Susan Mauriello has been appointed to the California Board of State and Community Corrections, where she is in charge of overseeing a dramatic overhaul of the state’s criminal justice system. Previously a member of the Corrections Standards Authority board, Mauriello has been the county administrative officer for Santa Cruz County, Calif., since 1989. She earned her Juris Doctorate degree from Santa Clara University Law School.
The move is a reappointment for Mauriello, as she was on a prior board known as the Corrections Standards Authority, which dissolved June 30, 2012. The Board of State and Community Corrections replaced that body, and is more closely focused on the challenges accompanying prison realignment.
Santa Cruz County has been aggressive in adapting to realignment changes, enacted last year under Assembly Bill 109. In response, the county’s Probation Department and Sheriff’s Office, which oversees local jails, have adopted significant changes to handle the influx of prisoners. The bill is also forcing changes in how the county handles the pre-trial release of those accused of crimes, and is expected to lead to more inmates released into the community under tight monitoring.
Santa Cruz County has been recognized as a leader in adapting to the bill, with some counties using it as a model. Mauriello said she wants to bring those experiences to the state board.
"We’re small enough where we can make change a little more quickly," Mauriello said.
For years, the state prison system has been under fire from critics — several of whom are federal court judges — due to overcrowding and other poor conditions. The criticism culminated in 2011 with the U.S. Supreme Court last year ordering the removal of tens of thousands of inmates.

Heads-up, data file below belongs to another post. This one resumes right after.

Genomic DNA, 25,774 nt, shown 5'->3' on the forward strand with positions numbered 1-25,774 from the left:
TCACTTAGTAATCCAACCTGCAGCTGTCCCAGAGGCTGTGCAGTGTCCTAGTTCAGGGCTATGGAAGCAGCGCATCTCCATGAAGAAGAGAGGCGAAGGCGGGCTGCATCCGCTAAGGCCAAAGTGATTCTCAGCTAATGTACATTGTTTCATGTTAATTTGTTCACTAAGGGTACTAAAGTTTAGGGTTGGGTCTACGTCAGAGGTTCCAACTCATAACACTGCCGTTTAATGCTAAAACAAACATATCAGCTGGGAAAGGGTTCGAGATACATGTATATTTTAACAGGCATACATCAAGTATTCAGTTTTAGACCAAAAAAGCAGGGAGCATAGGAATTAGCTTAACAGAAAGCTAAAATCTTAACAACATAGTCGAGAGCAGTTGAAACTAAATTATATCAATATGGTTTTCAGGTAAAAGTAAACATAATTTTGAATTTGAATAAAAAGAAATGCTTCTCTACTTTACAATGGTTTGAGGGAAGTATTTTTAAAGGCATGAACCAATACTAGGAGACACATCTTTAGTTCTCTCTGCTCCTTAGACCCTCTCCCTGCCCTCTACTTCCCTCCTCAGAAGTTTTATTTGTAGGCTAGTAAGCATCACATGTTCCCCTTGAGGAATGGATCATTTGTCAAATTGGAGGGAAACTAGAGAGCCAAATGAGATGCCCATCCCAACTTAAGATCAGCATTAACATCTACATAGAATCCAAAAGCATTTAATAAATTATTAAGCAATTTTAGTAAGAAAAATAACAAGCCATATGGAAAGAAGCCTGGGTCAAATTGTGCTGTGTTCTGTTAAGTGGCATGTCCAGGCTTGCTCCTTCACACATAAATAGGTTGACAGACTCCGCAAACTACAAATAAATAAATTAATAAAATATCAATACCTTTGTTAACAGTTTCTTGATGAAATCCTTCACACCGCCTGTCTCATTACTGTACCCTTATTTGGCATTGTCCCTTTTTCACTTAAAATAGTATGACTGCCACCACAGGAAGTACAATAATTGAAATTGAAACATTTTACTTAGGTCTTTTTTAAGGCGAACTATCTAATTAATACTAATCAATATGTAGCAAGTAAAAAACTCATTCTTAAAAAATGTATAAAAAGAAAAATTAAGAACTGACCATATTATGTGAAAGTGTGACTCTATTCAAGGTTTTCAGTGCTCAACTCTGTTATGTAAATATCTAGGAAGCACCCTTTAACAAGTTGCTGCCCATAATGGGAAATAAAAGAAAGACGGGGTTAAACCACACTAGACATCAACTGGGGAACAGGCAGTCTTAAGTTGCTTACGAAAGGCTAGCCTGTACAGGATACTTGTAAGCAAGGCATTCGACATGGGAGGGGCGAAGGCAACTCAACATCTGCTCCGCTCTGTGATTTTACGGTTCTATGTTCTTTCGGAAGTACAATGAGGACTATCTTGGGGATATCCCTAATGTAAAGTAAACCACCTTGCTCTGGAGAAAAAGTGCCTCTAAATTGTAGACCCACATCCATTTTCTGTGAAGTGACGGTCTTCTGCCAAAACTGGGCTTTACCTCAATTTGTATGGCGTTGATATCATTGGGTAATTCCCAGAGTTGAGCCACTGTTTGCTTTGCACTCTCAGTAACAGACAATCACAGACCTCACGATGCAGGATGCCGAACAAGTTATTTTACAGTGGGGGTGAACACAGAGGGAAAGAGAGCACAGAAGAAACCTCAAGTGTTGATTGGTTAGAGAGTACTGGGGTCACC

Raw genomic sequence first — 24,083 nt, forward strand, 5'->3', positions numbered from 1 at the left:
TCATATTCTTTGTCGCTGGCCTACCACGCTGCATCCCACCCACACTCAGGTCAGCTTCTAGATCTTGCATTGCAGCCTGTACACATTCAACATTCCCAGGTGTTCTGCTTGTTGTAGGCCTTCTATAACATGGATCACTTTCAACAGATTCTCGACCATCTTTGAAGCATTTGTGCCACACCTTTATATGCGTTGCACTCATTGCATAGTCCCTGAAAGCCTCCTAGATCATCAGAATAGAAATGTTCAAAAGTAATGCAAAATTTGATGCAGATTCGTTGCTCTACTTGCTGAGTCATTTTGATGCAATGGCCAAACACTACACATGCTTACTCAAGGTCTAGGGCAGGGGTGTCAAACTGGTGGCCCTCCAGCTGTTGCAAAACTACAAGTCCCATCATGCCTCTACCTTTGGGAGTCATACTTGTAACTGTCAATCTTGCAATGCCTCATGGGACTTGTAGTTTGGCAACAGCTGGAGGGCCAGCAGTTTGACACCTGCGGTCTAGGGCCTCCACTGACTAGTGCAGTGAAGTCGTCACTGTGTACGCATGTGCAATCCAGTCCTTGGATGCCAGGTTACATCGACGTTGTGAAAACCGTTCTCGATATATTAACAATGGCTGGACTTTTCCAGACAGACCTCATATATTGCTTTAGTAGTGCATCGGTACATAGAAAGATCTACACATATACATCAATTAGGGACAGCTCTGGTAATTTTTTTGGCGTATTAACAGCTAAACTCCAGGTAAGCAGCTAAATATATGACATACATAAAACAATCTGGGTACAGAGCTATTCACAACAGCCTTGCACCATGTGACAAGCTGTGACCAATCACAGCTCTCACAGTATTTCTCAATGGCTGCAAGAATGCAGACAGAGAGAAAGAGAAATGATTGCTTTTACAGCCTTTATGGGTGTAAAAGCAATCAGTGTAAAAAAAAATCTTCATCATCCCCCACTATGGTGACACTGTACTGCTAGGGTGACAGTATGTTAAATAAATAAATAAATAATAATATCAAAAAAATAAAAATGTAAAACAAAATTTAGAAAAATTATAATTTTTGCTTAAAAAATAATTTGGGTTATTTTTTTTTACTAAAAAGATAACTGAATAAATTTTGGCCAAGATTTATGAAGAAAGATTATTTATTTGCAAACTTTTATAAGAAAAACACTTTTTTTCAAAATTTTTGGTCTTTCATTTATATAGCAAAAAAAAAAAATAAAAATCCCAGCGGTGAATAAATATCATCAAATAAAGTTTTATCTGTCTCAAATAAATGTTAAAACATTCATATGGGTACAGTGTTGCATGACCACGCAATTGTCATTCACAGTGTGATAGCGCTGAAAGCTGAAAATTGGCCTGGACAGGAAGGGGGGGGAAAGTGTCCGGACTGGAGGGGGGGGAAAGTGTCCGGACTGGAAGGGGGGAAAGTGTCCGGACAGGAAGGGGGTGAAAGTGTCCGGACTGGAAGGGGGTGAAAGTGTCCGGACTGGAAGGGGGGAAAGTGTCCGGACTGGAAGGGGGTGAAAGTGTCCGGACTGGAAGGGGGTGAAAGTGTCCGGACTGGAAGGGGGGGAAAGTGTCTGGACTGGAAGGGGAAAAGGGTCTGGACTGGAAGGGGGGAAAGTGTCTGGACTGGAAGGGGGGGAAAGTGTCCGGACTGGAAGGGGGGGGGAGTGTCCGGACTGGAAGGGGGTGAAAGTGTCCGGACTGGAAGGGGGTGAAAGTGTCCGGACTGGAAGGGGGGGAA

Since AB 109 was implemented, state prisons have seen a population reduction of 28,300, according a study last month by the Center on Juvenile and Criminal Justice, which is already two-thirds of the way toward a state goal of reducing the population 40,000 by 2017.
The bill also resulted in a 41 percent reduction in state prison admissions. Leading the way among large counties in California is Santa Clara, which has seen the number of prisoners being shipped off to state prisons drop 57 percent since realignment went into effect in October.
But that trend has not shown up in Santa Cruz County, with felony prison admissions jumping to 36, in the first three months after realignment went into effect, compared to 22, during the prior three months. The numbers have since leveled off.